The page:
Dear Majority Leader McConnell, Minority Leader Reid, Speaker Boehner, and Minority Leader Pelosi:
We write out of grave concern about a document we have not been able to see. Although it has not been made available publicly, we understand that the Trans-Pacific Partnership (TPP) trade agreement currently being negotiated includes Investor-State Dispute Settlement (ISDS) provisions. ISDS allows foreign investors—and only foreign investors—to avoid the courts and instead to argue to a special, private tribunal that they believe certain government actions diminish the value of their investments.
Courts are central institutions in the rule of law. Americans have much to be proud of in the evolution of our court system, which has evolved over the centuries and now provides equal access for all persons. Courts enable the public to observe the processes of development of law and to watch impartial and accountable decision-makers render judgments.
We write because of our concern that what we know about ISDS does not match what courts can provide. Those advocating using this alternative in lieu of our court system bear the burden of demonstrating why such an exit is necessary, and how the alternate system will safeguard the ideals enshrined in our courts. Thus far, the proponents of ISDS have failed to meet that burden. Therefore, before any ISDS provisions are included in the TPP or any future agreements, including the Transatlantic Trade and Investment Partnership (TTIP), their content should be disclosed and their purposes vetted in public so that debate can be had about whether and if such provisions should be part of proposed treaties. Below, we detail the ways in which ISDS departs from the justice opportunities that U.S. courts provide.
Our legal system rests on the conviction that every individual, regardless of wealth or power, has an equal right to bring a case to court. To protect and uphold the rule of law, our ideals of fairness and justice must apply in all situations and equally to everyone. ISDS, in contrast, is a system built on differential access. ISDS provides a separate legal system available only to certain investors who are authorized to exit the American legal system. Only foreign investors may bring claims under ISDS provisions. This option is not offered to nations, domestic investors, or civil society groups alleging violations of treaty obligations. Under ISDS regimes, foreign investors alone are granted legal rights unavailable to others – freed from the rulings and procedures of domestic courts.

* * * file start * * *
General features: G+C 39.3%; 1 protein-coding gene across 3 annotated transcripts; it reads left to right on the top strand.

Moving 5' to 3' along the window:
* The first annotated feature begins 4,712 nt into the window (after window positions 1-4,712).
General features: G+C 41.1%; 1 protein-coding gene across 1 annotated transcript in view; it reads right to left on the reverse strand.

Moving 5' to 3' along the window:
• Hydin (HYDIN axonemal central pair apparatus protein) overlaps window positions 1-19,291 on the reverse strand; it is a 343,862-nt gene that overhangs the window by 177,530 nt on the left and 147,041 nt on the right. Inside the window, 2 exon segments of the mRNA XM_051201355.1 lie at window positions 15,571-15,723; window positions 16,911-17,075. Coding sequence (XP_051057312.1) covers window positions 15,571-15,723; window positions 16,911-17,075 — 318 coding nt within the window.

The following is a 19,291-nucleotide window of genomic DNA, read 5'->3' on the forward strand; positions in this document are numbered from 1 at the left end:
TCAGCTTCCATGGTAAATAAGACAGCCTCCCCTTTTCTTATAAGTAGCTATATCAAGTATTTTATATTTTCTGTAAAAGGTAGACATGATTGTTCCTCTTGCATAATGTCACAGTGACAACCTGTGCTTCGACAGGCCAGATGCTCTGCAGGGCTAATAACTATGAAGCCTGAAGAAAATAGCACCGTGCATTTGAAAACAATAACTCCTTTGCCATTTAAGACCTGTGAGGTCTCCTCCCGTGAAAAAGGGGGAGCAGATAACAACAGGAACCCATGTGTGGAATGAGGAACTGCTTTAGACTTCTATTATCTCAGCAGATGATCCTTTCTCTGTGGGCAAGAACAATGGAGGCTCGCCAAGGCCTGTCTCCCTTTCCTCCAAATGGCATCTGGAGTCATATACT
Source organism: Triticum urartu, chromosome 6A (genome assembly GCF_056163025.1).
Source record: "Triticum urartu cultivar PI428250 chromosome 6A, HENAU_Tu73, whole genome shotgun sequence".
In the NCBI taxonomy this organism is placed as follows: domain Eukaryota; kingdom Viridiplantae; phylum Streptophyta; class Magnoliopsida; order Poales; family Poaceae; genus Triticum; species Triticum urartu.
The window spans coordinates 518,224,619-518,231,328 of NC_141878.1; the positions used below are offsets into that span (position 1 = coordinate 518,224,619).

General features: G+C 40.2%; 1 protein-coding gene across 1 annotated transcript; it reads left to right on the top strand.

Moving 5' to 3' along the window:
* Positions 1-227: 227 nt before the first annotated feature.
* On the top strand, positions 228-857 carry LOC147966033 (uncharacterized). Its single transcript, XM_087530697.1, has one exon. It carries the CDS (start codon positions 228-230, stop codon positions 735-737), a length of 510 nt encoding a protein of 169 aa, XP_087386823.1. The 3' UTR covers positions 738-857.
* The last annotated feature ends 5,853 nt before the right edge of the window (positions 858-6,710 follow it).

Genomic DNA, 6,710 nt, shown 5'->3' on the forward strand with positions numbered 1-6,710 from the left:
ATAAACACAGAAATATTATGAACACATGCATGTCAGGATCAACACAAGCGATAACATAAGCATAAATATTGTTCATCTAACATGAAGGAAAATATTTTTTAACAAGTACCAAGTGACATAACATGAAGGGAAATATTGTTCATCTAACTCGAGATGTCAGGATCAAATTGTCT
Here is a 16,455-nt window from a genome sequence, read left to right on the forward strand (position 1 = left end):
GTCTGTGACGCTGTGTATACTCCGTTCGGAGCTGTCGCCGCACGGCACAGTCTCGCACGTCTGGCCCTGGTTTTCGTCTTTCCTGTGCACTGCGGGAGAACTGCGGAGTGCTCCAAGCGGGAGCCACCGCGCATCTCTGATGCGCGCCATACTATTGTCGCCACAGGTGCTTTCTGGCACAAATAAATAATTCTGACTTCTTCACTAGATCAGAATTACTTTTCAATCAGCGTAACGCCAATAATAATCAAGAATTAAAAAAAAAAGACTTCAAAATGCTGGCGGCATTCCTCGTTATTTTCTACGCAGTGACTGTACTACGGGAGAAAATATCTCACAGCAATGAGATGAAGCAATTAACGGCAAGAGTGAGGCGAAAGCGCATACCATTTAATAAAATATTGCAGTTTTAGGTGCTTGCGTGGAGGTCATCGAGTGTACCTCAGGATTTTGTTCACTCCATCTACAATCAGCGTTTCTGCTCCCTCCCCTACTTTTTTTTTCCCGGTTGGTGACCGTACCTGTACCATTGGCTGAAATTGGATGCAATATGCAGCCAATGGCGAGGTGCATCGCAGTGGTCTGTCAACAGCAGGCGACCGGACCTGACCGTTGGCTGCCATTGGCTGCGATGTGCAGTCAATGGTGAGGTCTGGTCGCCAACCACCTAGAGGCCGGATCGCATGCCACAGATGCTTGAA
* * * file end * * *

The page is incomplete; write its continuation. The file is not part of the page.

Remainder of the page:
ISDS also risks undermining democratic norms because laws and regulations enacted by democratically-elected officials are put at risk in a process insulated from democratic input. Equal application of the law is another critically important hallmark of our legal system—one that is secured through the orderly development of law. Court decisions are subject to appeal, ensuring that conflicting lower court decisions are resolved by a higher authority. Judges also must follow legal precedent. The goal is uniform application of the law regardless of which judge or court hears a case. This law development allows people, entities, and nations alike to order their behavior according to well-established legal principles.
In contrast, ISDS does not build in the development of the law. An ISDS arbitral panel’s decision cannot be appealed to a court. The ISDS provisions of which we are aware provide only limited— private—review through a process called annulment that does not permit decisions to be set aside based even on a ―manifest error of law.‖1 Moreover, ISDS arbitrators, like other arbitrators, do not make law because their decisions have no precedential value, and ISDS arbitrators in turn are not obliged to follow precedent in reaching their own decisions.
None of the hallmarks of our court system would be possible without a fair and independent judiciary. Federal judges take an oath to uphold the Constitution and are nominated and confirmed by our democratically elected representatives. State judges likewise commit themselves to upholding the constitutional order. In contrast, ISDS arbitrators are not public servants but private arbitrators. In many cases, there is a revolving door between serving on ISDS arbitration panels and representing corporations bringing ISDS claims. Yet, although such a situation would seem to call for more—not less—oversight and accountability, ISDS arbitrators’ decisions are functionally unreviewable.